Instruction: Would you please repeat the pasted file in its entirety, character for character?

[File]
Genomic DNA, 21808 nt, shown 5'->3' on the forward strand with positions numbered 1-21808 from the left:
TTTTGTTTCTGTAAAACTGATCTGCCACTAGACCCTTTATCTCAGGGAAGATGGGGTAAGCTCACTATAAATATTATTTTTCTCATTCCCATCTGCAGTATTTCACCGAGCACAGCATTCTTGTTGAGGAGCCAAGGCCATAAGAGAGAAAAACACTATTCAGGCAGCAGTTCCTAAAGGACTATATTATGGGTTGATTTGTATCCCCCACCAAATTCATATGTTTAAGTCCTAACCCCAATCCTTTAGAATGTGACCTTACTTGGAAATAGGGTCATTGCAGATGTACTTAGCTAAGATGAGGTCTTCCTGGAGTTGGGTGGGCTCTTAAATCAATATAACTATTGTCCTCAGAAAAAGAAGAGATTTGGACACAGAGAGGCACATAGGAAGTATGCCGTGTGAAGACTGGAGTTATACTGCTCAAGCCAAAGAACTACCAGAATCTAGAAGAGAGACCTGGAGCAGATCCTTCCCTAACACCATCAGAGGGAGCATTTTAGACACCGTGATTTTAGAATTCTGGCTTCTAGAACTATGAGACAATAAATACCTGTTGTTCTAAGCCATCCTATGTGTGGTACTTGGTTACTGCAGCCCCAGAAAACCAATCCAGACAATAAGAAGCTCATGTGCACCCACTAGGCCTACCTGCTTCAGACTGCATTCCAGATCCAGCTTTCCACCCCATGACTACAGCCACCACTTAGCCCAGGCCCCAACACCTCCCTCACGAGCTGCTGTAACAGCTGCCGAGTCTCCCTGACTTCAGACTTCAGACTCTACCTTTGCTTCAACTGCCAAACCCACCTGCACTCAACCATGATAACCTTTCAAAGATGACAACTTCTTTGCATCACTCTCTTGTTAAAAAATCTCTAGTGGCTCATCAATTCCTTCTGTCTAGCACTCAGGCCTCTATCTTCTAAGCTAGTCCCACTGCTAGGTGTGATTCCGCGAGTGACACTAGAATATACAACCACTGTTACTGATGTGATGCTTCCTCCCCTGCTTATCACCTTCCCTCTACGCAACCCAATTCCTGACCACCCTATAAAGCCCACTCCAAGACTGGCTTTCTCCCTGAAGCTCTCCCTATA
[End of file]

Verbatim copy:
Genomic DNA, 21808 nt, shown 5'->3' on the forward strand with positions numbered 1-21808 from the left:
TTTTGTTTCTGTAAAACTGATCTGCCACTAGACCCTTTATCTCAGGGAAGATGGGGTAAGCTCACTATAAATATTATTTTTCTCATTCCCATCTGCAGTATTTCACCGAGCACAGCATTCTTGTTGAGGAGCCAAGGCCATAAGAGAGAAAAACACTATTCAGGCAGCAGTTCCTAAAGGACTATATTATGGGTTGATTTGTATCCCCCACCAAATTCATATGTTTAAGTCCTAACCCCAATCCTTTAGAATGTGACCTTACTTGGAAATAGGGTCATTGCAGATGTACTTAGCTAAGATGAGGTCTTCCTGGAGTTGGGTGGGCTCTTAAATCAATATAACTATTGTCCTCAGAAAAAGAAGAGATTTGGACACAGAGAGGCACATAGGAAGTATGCCGTGTGAAGACTGGAGTTATACTGCTCAAGCCAAAGAACTACCAGAATCTAGAAGAGAGACCTGGAGCAGATCCTTCCCTAACACCATCAGAGGGAGCATTTTAGACACCGTGATTTTAGAATTCTGGCTTCTAGAACTATGAGACAATAAATACCTGTTGTTCTAAGCCATCCTATGTGTGGTACTTGGTTACTGCAGCCCCAGAAAACCAATCCAGACAATAAGAAGCTCATGTGCACCCACTAGGCCTACCTGCTTCAGACTGCATTCCAGATCCAGCTTTCCACCCCATGACTACAGCCACCACTTAGCCCAGGCCCCAACACCTCCCTCACGAGCTGCTGTAACAGCTGCCGAGTCTCCCTGACTTCAGACTTCAGACTCTACCTTTGCTTCAACTGCCAAACCCACCTGCACTCAACCATGATAACCTTTCAAAGATGACAACTTCTTTGCATCACTCTCTTGTTAAAAAATCTCTAGTGGCTCATCAATTCCTTCTGTCTAGCACTCAGGCCTCTATCTTCTAAGCTAGTCCCACTGCTAGGTGTGATTCCGCGAGTGACACTAGAATATACAACCACTGTTACTGATGTGATGCTTCCTCCCCTGCTTATCACCTTCCCTCTACGCAACCCAATTCCTGACCACCCTATAAAGCCCACTCCAAGACTGGCTTTCTCCCTGAAGCTCTCCCTATA